The aims of this study were to further validate the genetic effect and potential molecular mechanisms of SAA1 gene involved in regulating milk production traits in dairy cattle. Herein, we detected genetic polymorphisms of the SAA1 and tested the relationship between these variants with milk production traits in an independent dairy cattle population. The identified SNP loci were considered as preliminary foundation for further functional analysis and eventually unraveling the causal mutations implicated in milk production ability in dairy cattle. Furthermore, dual-luciferase reporter assay and bioinformatics analysis identified two potentially functional SNPs that influence the promoter activity and the protein structure of SAA1, respectively. Our study firstly identified the genetic variants in SAA1 gene may be important genetic factors for milk production traits in dairy cattle and will be available for marker-assisted breeding based on further validation.

Materials and Methods

All protocols for collection of frozen semen and blood samples of experimental individuals and phenotypic observations were approved by the Institutional Animal Care and Use Committee (IACUC) at China Agricultural University (Permit Number: DK996).


A total of 717 Chinese Holstein cows from 12 sire families were used in this study. Each sire had between 47 and 134 daughters with approximately 60 daughters on average per sire. These cows were raised in 16 dairy farms (Sanyuanlvhe Dairy Farming Center), Beijing, China, where standard performance testing for dairy herd improvement (DHI) has been regularly conducted since 1999. Estimated breeding values (EBVs) for five milk production traits, namely milk yield (MY), protein yield (PY), fat yield (FY), protein percentage (PP) and fat percentage (FP), were used as ‘‘phenotypes” in the association study. These EBVs were previously calculated based on a multiple trait random regression test-day model using the software RUNGE by the Dairy Data Center of Dairy Association of China (

DNA Extraction

Genomic DNAs were extracted from whole blood samples of cows by DP318 Blood DNA Kit (Tiangen Biotech Co., China) according to the manufacturer’s instructions and from semen samples of the sires using the routine salt-out procedures [19]. The quantity and quality of extracted DNAs were measured by NANODROP 2000 Spectrophotometer (Thermo Scientific, DE, USA).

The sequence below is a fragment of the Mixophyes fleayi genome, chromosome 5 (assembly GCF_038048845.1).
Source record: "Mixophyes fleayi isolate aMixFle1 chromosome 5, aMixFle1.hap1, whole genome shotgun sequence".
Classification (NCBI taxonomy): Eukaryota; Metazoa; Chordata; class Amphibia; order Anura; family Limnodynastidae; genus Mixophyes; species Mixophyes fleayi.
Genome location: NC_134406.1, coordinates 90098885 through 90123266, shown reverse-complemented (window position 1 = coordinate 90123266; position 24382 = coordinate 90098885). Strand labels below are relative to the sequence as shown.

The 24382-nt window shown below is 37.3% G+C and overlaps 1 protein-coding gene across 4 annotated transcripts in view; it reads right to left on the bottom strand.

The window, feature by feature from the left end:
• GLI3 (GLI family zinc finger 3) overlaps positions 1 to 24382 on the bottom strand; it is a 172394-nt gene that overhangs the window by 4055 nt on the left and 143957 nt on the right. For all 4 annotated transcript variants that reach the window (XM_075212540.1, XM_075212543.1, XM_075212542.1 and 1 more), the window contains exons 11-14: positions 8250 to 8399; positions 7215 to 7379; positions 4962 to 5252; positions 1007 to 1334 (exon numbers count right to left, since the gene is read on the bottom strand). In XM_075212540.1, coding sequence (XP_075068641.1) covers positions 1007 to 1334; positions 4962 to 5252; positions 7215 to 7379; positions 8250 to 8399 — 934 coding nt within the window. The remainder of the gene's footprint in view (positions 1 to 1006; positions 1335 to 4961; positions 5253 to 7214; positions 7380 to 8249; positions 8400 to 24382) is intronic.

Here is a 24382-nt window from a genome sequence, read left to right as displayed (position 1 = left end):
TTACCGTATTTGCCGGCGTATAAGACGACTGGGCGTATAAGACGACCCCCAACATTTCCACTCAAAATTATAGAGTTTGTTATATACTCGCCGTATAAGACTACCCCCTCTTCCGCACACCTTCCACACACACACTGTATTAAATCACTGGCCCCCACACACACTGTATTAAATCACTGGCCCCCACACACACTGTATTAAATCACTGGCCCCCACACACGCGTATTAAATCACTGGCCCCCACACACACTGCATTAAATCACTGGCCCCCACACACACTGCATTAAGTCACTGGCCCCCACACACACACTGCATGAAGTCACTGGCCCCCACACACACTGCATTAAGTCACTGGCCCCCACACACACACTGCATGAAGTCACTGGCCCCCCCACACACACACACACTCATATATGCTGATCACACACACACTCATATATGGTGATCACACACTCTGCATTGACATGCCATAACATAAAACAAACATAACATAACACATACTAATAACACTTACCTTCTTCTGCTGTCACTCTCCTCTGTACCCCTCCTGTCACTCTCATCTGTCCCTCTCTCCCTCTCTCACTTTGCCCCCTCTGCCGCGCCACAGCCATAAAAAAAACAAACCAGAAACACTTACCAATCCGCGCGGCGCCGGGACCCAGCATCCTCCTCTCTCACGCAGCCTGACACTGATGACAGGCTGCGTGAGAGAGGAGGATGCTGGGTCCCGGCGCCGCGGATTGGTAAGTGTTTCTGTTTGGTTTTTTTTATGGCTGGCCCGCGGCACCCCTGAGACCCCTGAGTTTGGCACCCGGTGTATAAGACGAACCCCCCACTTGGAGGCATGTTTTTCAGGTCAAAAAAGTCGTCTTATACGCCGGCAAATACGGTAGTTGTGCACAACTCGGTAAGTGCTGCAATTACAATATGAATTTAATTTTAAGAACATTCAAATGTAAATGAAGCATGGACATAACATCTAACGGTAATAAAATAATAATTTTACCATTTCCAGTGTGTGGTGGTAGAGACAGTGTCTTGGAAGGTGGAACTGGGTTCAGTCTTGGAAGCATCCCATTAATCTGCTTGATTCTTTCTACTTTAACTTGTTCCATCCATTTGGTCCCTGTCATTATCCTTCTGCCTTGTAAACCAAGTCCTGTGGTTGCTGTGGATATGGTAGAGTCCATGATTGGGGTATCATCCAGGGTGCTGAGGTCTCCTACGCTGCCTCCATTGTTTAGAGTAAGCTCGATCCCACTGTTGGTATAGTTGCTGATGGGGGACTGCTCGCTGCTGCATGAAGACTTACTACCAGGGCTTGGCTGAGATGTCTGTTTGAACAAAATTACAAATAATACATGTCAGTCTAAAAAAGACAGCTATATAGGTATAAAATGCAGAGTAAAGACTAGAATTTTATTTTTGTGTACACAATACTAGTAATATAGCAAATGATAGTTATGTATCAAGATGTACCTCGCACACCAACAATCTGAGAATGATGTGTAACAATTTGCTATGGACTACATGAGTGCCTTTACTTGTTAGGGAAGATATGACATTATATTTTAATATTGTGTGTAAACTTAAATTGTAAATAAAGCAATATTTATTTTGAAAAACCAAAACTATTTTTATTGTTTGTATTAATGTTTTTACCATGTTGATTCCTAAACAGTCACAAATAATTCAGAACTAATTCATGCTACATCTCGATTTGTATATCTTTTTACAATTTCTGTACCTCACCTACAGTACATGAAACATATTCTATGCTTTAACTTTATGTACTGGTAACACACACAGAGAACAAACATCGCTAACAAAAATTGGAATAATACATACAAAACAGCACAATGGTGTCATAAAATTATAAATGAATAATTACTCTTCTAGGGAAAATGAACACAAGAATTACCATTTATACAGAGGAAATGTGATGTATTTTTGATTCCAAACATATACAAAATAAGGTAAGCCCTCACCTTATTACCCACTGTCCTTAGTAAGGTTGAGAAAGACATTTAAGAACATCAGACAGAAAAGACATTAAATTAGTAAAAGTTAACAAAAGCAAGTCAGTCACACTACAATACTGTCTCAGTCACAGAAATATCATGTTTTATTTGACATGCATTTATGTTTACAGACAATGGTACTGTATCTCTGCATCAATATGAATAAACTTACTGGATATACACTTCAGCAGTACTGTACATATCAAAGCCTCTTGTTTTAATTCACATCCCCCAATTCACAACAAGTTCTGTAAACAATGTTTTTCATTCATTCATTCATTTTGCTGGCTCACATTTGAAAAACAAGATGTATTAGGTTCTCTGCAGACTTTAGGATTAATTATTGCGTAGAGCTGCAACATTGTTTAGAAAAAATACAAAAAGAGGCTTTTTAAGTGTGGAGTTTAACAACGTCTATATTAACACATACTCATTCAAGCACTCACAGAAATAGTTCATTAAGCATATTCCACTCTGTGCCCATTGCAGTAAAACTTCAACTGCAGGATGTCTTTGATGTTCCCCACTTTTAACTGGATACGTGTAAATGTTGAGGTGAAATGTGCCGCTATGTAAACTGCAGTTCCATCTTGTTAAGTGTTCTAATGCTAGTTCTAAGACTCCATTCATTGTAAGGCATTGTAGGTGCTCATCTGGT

SNP Identification and Genotyping

Based on the genomic sequence of the bovine SAA1 (GenBank accession no.: AC_000186.1), eight pairs of primers were designed with Oligo 6.0 software to amplify the entire coding region and 1920 bp of 5’ flanking sequences (Table 1). A DNA pool (50 ng/mL) was constructed with equal DNA concentration for each of the 12 sires. PCR conditions were as follows: initial denaturation at 95°C for 5 min, followed by 36 cycles of 30s at 95°C, annealing at 60°C for 30s, extension at 72°C for 30s, and a final extension at 72°C for 5 min. The PCR products were directly sequenced using ABI3730xl DNA analyzer (Applied Biosystems, CA, USA), and the sequences were compared by DNAMAN 6.0 (Lynnon Biosoft, USA) and Chromas 2.0 (Technelysium, Helensvale, Australia) to search SNPs. The identified SNPs were further genotyped for all the individuals using the iPLEX MassARRAY system (Sequenom Inc., CA, USA).

Table 1. Primers and PCR condition applied for pooled DNA sequencing for the SAA1 gene.

Haplotype Analysis

Sporadic missing genotype data were imputed using Beagle 3.2 program [20]. Linkage disequilibrium (LD) extent between all SNP pairs and haplotype blocks were estimated using the software Haploview 4.2 (Broad Institute of MIT and Harvard, Cambridge, MA, USA).

Association Analyses

Association analyses were conducted using SAS 9.1.3 (SAS Institute Inc., Cary, NC, USA) between the seven SNP genotypes or haplotypes and the five lactation traits, based on the following single-trait linear regression model:

For each trait, y is a vector of “phenotypes” (EBVs) for all the 717 daughters, μ is the overall mean, b is a vector of SNP genotype or haplotype effects (i.e., fixed-effects), X is the design vector (0 or 1) linking a SNP genotype or haplotype to its genetic effect, is vector of (random) additive genetic value of each animal (not including the effects of SNP genotypes or haplotypes) with being the additive genetic variance, Z is a diagonal incidence (0 or 1) matrix that links each animal additive genetic value to its “phenotype”, and is vector of residual terms with being the residual variance. In the above, A is an additive genetic relationship numerator matrix, which was computed by tracing the pedigree back to three generations of 1,619 involved individuals, and W is a diagonal matrix with each diagonal element being equal to the inverse of the reliability of EBV for the corresponding individual [21]. Variance components were estimated based on the data of 30,000 Chinese Holstein cows in Beijing area by using the DMU package version 6 (University of Aarhus, Foulum, Denmark).

Bonferroni correction was performed for multiple t-testing through dividing the significance level by the number of tests, which is the number of SNPs being investigated. Hence, an association was considered statistically significant from being null effect if a raw P value is less than 0.05/N, where N is the number of SNP loci.